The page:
Survival Prep Advice for When the World Takes a Turn for the Worse

People around the world are making preparations for the end of life as we know it. Plenty of theories revolve around how it’s going to happen, from widespread natural disaster to upheaval against the political powers that be, but most agree it’s inevitable. In light of this collective expectation, survival prep is on the minds of countless people. Certain basic essentials will help foster your efforts while other people flounder in the face of difficulty.

Water

Everyone knows water is vital, but few understand just how much might be enough. According to reports from FEMA, WHO, and other organizations, being ready means having on hand at least one gallon per person, per day. It’s necessary for not only drinking but for cooking and cleaning as well, so more is better.

Barrels and bricks make for the best storage, but keep in mind you can only store so much. You’ll also need a rainwater collection system to keep things flowing. If contamination concerns arise, boiling for several minutes or adding 1/4 teaspoon of unscented bleach per gallon should kill bacteria and parasites.

Food

Companies offering freeze-dried and dehydrated foods, and even entire meal plans, have arisen from the prospect of doomsday. Available options are designed to provide nutrition, last up to 25 years while unopened, and offer all-inclusive solutions during times of hardship. Be sure to read the labels thoroughly, though, as a one-year supply typically means for a single person unless otherwise stated.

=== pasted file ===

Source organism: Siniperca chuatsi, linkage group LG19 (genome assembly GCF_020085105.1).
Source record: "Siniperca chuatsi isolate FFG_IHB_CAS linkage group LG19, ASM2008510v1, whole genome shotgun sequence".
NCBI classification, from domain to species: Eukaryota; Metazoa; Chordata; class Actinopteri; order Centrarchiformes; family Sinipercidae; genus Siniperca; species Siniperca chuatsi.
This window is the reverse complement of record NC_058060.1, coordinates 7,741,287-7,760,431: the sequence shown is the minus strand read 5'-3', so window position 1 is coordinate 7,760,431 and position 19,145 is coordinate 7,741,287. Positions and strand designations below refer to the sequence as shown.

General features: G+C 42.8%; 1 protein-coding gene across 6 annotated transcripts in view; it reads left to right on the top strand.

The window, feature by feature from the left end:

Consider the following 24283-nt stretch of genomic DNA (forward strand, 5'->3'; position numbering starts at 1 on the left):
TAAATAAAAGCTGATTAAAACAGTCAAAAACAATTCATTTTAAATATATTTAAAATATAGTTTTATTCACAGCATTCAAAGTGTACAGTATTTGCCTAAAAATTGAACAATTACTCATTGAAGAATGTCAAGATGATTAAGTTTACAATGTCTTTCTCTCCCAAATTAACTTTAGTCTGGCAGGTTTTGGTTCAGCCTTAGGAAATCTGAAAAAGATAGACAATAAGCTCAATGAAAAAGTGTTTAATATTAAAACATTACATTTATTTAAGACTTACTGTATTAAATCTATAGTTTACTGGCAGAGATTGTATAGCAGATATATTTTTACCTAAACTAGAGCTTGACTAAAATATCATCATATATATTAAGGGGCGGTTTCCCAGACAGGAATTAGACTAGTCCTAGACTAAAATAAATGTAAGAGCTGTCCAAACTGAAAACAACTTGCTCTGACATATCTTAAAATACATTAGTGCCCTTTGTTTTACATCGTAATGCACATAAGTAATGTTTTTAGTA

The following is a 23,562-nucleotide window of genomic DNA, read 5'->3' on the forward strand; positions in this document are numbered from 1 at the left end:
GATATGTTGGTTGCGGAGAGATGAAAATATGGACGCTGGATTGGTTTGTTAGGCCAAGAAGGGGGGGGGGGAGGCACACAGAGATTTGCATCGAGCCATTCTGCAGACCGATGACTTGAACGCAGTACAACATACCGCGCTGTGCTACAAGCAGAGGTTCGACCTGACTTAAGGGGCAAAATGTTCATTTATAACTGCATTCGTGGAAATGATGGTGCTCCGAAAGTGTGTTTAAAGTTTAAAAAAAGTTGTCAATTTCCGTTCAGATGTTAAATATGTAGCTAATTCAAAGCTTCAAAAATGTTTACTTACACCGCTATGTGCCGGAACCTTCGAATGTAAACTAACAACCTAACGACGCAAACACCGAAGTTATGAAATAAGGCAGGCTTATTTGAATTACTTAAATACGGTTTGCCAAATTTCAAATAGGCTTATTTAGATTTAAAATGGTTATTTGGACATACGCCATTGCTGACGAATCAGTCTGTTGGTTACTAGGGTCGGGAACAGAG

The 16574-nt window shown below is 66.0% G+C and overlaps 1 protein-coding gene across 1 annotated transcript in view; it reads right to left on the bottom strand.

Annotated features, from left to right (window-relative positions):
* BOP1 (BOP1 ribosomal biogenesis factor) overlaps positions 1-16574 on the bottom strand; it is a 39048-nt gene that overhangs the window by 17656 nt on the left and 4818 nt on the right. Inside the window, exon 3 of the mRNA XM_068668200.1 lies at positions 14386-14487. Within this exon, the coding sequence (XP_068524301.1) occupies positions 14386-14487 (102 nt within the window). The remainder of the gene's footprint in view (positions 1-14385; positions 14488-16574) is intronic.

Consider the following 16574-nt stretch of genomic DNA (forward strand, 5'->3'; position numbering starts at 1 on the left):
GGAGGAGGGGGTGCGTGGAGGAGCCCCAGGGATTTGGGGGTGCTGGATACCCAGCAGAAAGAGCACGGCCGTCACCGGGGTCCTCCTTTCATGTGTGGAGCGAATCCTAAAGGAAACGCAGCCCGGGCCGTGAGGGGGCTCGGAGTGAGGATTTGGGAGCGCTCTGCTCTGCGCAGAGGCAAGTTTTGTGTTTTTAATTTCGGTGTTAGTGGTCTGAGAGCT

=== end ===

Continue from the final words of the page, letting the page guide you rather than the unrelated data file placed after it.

In the event you’d rather prepare meals and snacks yourself, you’ll need a dehydrator or freeze-drying system, with the latter being the most expensive. Old-fashioned canning shouldn’t be overlooked, either. Just be sure to start with clean food and sterile jars, vacuum-sealer bags, and other equipment to avoid contamination and spoilage.

First Aid

Bandages, rubbing alcohol, peroxide, pain pills, allergy medications, antibiotic creams, gauze, sterile gloves, vitamins, sutures, and knowledge of best usage practices are essential in survival situations. If anyone in your care suffers from asthma, diabetes, and other serious conditions, stockpile the necessary staples for them as well.

When things do take a turn, being ready is likely to mean the difference between life and death. At the very least, preparation is the key to carrying on with life rather than depending on luck and the kindness of strangers. These are only a few of the necessities for survival. A list of other items should be kept on hand as well.

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